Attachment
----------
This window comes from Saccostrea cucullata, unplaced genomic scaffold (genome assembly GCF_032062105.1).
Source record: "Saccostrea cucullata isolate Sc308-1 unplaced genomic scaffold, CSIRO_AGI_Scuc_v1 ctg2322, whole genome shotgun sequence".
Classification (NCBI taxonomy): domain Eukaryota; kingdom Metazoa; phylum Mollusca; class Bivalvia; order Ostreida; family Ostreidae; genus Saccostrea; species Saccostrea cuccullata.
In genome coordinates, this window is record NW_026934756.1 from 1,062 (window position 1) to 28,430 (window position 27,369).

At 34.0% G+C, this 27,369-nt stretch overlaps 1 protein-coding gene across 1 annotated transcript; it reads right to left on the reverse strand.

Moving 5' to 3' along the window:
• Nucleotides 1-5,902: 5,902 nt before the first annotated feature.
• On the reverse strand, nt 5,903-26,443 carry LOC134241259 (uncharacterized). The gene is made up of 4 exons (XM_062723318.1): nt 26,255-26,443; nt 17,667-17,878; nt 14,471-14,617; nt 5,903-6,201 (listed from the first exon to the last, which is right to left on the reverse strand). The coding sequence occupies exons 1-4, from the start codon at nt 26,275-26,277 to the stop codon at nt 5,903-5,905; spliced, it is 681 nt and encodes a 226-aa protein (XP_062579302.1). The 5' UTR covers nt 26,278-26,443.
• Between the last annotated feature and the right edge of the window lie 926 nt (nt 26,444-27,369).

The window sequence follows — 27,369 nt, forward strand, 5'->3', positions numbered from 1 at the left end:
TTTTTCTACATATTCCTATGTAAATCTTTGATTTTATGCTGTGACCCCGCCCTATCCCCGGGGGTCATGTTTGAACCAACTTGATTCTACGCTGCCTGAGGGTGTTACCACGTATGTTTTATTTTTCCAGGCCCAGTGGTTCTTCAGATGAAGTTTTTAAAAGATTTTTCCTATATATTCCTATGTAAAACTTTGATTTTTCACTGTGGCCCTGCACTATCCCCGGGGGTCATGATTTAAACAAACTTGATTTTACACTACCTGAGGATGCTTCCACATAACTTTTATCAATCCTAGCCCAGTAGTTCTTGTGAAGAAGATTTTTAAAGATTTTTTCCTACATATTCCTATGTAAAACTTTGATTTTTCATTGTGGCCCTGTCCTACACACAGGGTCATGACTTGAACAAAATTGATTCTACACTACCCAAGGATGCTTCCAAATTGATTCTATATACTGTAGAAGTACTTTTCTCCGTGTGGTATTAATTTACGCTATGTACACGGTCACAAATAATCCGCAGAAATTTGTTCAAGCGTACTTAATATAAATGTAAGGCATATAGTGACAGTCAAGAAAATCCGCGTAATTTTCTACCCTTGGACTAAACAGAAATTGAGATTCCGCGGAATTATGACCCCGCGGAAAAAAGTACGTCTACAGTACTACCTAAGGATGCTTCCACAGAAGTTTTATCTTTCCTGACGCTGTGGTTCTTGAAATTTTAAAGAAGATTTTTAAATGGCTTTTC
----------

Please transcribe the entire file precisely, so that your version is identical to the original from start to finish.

This window comes from Saccostrea cucullata, unplaced genomic scaffold (genome assembly GCF_032062105.1).
Source record: "Saccostrea cucullata isolate Sc308-1 unplaced genomic scaffold, CSIRO_AGI_Scuc_v1 ctg2322, whole genome shotgun sequence".
Classification (NCBI taxonomy): domain Eukaryota; kingdom Metazoa; phylum Mollusca; class Bivalvia; order Ostreida; family Ostreidae; genus Saccostrea; species Saccostrea cuccullata.
In genome coordinates, this window is record NW_026934756.1 from 1,062 (window position 1) to 28,430 (window position 27,369).

At 34.0% G+C, this 27,369-nt stretch overlaps 1 protein-coding gene across 1 annotated transcript; it reads right to left on the reverse strand.

Moving 5' to 3' along the window:
• Nucleotides 1-5,902: 5,902 nt before the first annotated feature.
• On the reverse strand, nt 5,903-26,443 carry LOC134241259 (uncharacterized). The gene is made up of 4 exons (XM_062723318.1): nt 26,255-26,443; nt 17,667-17,878; nt 14,471-14,617; nt 5,903-6,201 (listed from the first exon to the last, which is right to left on the reverse strand). The coding sequence occupies exons 1-4, from the start codon at nt 26,275-26,277 to the stop codon at nt 5,903-5,905; spliced, it is 681 nt and encodes a 226-aa protein (XP_062579302.1). The 5' UTR covers nt 26,278-26,443.
• Between the last annotated feature and the right edge of the window lie 926 nt (nt 26,444-27,369).

The window sequence follows — 27,369 nt, forward strand, 5'->3', positions numbered from 1 at the left end:
TTTTTCTACATATTCCTATGTAAATCTTTGATTTTATGCTGTGACCCCGCCCTATCCCCGGGGGTCATGTTTGAACCAACTTGATTCTACGCTGCCTGAGGGTGTTACCACGTATGTTTTATTTTTCCAGGCCCAGTGGTTCTTCAGATGAAGTTTTTAAAAGATTTTTCCTATATATTCCTATGTAAAACTTTGATTTTTCACTGTGGCCCTGCACTATCCCCGGGGGTCATGATTTAAACAAACTTGATTTTACACTACCTGAGGATGCTTCCACATAACTTTTATCAATCCTAGCCCAGTAGTTCTTGTGAAGAAGATTTTTAAAGATTTTTTCCTACATATTCCTATGTAAAACTTTGATTTTTCATTGTGGCCCTGTCCTACACACAGGGTCATGACTTGAACAAAATTGATTCTACACTACCCAAGGATGCTTCCAAATTGATTCTATATACTGTAGAAGTACTTTTCTCCGTGTGGTATTAATTTACGCTATGTACACGGTCACAAATAATCCGCAGAAATTTGTTCAAGCGTACTTAATATAAATGTAAGGCATATAGTGACAGTCAAGAAAATCCGCGTAATTTTCTACCCTTGGACTAAACAGAAATTGAGATTCCGCGGAATTATGACCCCGCGGAAAAAAGTACGTCTACAGTACTACCTAAGGATGCTTCCACAGAAGTTTTATCTTTCCTGACGCTGTGGTTCTTGAAATTTTAAAGAAGATTTTTAAATGGCTTTTC